‘Firestarter’ Is a Sign That Zac Efron Needs to Call His Agent. Immediately.
Ken Woroner/Universal Pictures
In the 2000s, horror fans were besieged by remakes that were neither wanted nor liked, including (but not limited to) 2003's The Texas Chainsaw Massacre, 2005's The Fog and The Amityville Horror, 2006's Black Christmas, The Hills Have Eyes, and The Wicker Man , The Omen and When a Stranger Calls, Prom Night 2008, Friday the 13th 2009 and The Stepfather and A Nightmare on Elm Street 2010. It was a desolate era of substandard renovations that left works that had never demanded such treatment given a gleaming modern sheen, and with the rare exception (notably Rob Zombie's two Halloween movies) they've been discarded cash grabs exploiting familiar and easily marketable traits for a new generation of gene republicans eager to embrace something sinister and sick enjoy a Friday night with their friends.
As that trend died, another emerged, led by Stranger Things and like-minded projects that ditched popular '70s and '80s gems for nostalgic tributes. It's debatable whether these remix projects were more original than the remakes that preceded them, but in that context we now get Firestarter, a new Blumhouse-produced version of Stephen King's 1980 novel about a young girl with the ability to go down things that burn with their minds. It was always one of the author's less early efforts, but it's most notably surged into the public consciousness through Mark L. Lester's 1984 theatrical adaptation, which starred a young Drew Barrymore—fresh from her seminal role in E.T. the alien - as Charlie, a pyrokinetic child struggling to come to terms with her stubborn habit of lighting firebrands. Not that it deserves to be remembered; Despite an impressive cast rounded out by George C. Scott, Martin Sheen, Louise Fletcher, Art Carney, David Keith and Heather Locklear, it was a lousy film lacking in horror, suspense, personality or an intriguing thought in its hellish head was missing.
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All of which brings us to Keith Thomas' 2022 rehash of King's Tale, a failed endeavor that walks the line between the lousy rehashes of twenty years ago and the more recent tributes of the last decade. Firestarter, which premieres simultaneously in theaters and on Peacock today (May 13), feels almost entirely DOA from the start - a somewhat shocking turn of events considering director Keith Thomas' Prior The Vigil took a low key and efficient piece of religious horror. Thomas' knack for menacingly low-lit action is demonstrated once again in his latest film. Yet the only mood this dud conjures up is extreme torpor, and the only reaction it elicits is confusion as to why anyone - including headliner Zac Efron - thought this was even worth their time or energy.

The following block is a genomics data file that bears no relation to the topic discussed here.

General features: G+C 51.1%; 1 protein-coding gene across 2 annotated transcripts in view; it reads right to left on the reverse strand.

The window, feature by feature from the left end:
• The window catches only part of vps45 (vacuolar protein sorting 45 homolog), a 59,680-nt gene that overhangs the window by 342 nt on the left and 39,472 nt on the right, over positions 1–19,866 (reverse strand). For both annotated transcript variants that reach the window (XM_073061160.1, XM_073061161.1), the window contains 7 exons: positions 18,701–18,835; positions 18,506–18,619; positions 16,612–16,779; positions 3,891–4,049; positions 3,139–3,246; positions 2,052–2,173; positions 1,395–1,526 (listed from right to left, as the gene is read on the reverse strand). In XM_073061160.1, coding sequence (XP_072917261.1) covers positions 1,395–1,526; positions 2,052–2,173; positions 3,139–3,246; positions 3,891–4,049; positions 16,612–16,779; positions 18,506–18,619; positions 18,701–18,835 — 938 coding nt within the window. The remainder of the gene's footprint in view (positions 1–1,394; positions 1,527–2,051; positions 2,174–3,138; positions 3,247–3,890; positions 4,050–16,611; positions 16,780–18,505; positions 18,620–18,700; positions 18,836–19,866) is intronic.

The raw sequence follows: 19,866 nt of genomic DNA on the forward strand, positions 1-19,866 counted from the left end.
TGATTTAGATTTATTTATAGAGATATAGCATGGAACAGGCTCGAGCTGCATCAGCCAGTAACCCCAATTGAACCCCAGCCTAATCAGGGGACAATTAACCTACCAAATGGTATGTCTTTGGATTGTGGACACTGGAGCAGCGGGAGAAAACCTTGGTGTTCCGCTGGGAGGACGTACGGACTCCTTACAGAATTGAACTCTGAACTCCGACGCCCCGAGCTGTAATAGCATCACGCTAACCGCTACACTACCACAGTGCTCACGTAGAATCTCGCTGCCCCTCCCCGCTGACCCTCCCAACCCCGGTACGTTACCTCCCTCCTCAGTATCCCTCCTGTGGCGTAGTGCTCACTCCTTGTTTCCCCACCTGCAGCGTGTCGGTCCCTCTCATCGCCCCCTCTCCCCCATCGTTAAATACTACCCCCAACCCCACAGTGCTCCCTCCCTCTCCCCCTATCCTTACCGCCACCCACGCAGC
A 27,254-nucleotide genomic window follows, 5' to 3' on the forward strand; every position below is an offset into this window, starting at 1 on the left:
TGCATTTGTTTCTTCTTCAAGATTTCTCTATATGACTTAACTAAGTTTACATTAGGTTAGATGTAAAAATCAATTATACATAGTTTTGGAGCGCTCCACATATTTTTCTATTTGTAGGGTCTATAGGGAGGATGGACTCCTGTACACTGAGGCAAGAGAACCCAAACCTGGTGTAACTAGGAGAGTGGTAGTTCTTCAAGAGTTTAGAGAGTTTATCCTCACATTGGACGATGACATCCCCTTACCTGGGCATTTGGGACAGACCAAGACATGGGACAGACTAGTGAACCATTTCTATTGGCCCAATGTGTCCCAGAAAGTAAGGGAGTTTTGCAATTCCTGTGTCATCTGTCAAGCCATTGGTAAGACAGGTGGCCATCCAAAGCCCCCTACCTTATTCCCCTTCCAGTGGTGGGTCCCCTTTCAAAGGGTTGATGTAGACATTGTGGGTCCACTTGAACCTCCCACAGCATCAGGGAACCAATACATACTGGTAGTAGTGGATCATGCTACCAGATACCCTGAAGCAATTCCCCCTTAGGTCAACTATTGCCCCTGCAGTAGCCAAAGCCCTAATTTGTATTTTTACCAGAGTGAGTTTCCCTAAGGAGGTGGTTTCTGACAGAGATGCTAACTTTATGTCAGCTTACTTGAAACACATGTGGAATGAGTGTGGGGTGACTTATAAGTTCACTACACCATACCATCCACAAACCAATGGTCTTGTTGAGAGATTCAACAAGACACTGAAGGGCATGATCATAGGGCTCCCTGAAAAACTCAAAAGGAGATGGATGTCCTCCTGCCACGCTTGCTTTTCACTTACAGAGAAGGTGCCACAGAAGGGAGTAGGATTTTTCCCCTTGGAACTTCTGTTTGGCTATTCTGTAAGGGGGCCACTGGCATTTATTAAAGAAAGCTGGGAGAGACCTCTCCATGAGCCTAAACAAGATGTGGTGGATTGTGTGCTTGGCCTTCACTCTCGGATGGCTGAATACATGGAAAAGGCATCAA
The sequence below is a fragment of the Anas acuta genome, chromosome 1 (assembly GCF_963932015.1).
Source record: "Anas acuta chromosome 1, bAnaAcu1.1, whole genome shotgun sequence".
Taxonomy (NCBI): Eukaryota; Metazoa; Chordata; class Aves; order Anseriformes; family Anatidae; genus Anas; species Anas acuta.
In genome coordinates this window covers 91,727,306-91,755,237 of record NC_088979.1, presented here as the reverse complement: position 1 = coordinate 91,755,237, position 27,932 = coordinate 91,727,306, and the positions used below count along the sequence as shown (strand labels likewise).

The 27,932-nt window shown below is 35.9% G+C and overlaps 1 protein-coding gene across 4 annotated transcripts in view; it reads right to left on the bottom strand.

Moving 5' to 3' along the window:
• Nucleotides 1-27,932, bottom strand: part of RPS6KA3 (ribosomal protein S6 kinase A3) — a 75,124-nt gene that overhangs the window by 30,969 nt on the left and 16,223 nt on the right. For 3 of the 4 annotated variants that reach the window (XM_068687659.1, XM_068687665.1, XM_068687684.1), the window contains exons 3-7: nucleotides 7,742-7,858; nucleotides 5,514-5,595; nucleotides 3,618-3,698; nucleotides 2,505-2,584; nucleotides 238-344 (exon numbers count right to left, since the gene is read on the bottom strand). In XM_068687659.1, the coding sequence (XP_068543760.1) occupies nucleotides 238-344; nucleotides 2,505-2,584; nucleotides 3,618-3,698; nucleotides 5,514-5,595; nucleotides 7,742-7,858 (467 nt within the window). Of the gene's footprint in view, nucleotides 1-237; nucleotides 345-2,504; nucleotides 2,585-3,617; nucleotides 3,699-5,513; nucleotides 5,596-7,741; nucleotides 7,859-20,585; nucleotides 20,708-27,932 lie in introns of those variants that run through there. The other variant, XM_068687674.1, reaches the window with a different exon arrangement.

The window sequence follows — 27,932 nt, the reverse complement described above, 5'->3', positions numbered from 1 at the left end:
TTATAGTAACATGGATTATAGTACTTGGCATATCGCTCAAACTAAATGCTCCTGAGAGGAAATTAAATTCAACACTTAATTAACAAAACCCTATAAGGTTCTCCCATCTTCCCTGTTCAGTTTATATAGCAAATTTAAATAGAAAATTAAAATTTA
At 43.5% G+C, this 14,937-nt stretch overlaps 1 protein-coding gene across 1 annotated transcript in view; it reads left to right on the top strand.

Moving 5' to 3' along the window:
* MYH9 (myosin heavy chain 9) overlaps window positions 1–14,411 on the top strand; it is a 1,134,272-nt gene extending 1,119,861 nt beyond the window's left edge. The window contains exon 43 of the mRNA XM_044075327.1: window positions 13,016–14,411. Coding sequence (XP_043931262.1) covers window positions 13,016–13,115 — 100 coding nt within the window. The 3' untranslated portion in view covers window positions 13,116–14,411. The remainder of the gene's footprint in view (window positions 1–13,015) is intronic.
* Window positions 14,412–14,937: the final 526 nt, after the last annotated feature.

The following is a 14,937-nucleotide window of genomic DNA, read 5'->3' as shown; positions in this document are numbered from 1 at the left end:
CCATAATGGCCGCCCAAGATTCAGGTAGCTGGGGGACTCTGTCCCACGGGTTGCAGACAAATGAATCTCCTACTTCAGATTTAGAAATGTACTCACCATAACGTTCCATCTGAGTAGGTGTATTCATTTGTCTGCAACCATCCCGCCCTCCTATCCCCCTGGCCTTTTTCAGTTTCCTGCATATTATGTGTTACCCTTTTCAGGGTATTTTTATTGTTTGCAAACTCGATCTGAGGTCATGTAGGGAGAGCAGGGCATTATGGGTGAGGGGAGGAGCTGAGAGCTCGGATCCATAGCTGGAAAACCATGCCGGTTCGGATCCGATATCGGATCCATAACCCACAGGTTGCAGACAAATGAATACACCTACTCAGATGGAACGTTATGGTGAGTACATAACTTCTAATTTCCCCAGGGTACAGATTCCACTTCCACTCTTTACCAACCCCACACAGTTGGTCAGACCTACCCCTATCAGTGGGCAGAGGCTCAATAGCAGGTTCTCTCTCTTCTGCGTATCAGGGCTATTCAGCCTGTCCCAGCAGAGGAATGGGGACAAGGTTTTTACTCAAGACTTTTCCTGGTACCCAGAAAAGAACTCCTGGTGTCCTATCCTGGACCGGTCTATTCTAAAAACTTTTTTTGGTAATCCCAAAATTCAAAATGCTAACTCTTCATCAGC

In an ordinary house in a bland town in an unknown location, Andy (Efron) and Vicky (Sydney Lemmon) live with their daughter Charlie (Ryan Kiera Armstrong), who is anything but normal, as evidenced by an opening dream sequence featuring a toddler Charlie sets fire to her cot - and then her own head! Andy wakes up from this reverie, shattered, and then finds his daughter playing with a Zippo lighter in her kitchen in the dark. She talks about how "something feels weird in my body," which signifies her ability to shoot flames out of her torso (aka "the evil"). Andy reminds her that when this uncontrollable feeling overwhelms her, she should calm down by focusing on everyday objects in her field of vision. As soon as Vicky shows up, he offers to make them all pancakes, although Efron can't sell himself as a father (even with a sketchy beard), this gesture of loving fatherhood seems ridiculously fake.
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